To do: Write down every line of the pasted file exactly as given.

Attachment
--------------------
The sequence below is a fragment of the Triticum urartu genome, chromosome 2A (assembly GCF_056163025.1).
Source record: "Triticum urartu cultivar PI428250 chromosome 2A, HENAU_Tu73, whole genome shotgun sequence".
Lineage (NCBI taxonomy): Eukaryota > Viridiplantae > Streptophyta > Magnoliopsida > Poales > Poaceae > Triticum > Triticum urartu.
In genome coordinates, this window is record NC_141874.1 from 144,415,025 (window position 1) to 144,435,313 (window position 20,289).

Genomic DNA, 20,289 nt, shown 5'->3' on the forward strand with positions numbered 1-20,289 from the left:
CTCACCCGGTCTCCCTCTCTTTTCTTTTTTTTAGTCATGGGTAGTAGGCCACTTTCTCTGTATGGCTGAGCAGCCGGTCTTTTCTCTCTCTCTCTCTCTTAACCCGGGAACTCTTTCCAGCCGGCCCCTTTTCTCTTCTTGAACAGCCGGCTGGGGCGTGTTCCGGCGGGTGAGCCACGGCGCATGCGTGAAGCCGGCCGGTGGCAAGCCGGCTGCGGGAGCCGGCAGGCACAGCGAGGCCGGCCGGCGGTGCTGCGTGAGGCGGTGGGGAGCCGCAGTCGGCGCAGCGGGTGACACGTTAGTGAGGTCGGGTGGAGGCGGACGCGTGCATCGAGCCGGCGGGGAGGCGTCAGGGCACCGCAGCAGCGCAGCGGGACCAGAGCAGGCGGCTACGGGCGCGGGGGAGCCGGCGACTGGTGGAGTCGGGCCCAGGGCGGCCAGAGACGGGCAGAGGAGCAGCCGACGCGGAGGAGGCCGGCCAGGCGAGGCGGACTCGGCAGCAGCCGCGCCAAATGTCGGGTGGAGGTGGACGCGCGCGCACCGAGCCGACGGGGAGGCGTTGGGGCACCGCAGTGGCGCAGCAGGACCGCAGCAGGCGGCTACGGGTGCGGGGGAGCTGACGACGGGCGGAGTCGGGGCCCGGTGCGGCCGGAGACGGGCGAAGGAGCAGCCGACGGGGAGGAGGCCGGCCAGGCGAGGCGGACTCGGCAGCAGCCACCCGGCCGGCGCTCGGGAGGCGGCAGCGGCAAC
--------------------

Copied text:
The sequence below is a fragment of the Triticum urartu genome, chromosome 2A (assembly GCF_056163025.1).
Source record: "Triticum urartu cultivar PI428250 chromosome 2A, HENAU_Tu73, whole genome shotgun sequence".
Lineage (NCBI taxonomy): Eukaryota > Viridiplantae > Streptophyta > Magnoliopsida > Poales > Poaceae > Triticum > Triticum urartu.
In genome coordinates, this window is record NC_141874.1 from 144,415,025 (window position 1) to 144,435,313 (window position 20,289).

Genomic DNA, 20,289 nt, shown 5'->3' on the forward strand with positions numbered 1-20,289 from the left:
CTCACCCGGTCTCCCTCTCTTTTCTTTTTTTTAGTCATGGGTAGTAGGCCACTTTCTCTGTATGGCTGAGCAGCCGGTCTTTTCTCTCTCTCTCTCTCTTAACCCGGGAACTCTTTCCAGCCGGCCCCTTTTCTCTTCTTGAACAGCCGGCTGGGGCGTGTTCCGGCGGGTGAGCCACGGCGCATGCGTGAAGCCGGCCGGTGGCAAGCCGGCTGCGGGAGCCGGCAGGCACAGCGAGGCCGGCCGGCGGTGCTGCGTGAGGCGGTGGGGAGCCGCAGTCGGCGCAGCGGGTGACACGTTAGTGAGGTCGGGTGGAGGCGGACGCGTGCATCGAGCCGGCGGGGAGGCGTCAGGGCACCGCAGCAGCGCAGCGGGACCAGAGCAGGCGGCTACGGGCGCGGGGGAGCCGGCGACTGGTGGAGTCGGGCCCAGGGCGGCCAGAGACGGGCAGAGGAGCAGCCGACGCGGAGGAGGCCGGCCAGGCGAGGCGGACTCGGCAGCAGCCGCGCCAAATGTCGGGTGGAGGTGGACGCGCGCGCACCGAGCCGACGGGGAGGCGTTGGGGCACCGCAGTGGCGCAGCAGGACCGCAGCAGGCGGCTACGGGTGCGGGGGAGCTGACGACGGGCGGAGTCGGGGCCCGGTGCGGCCGGAGACGGGCGAAGGAGCAGCCGACGGGGAGGAGGCCGGCCAGGCGAGGCGGACTCGGCAGCAGCCACCCGGCCGGCGCTCGGGAGGCGGCAGCGGCAAC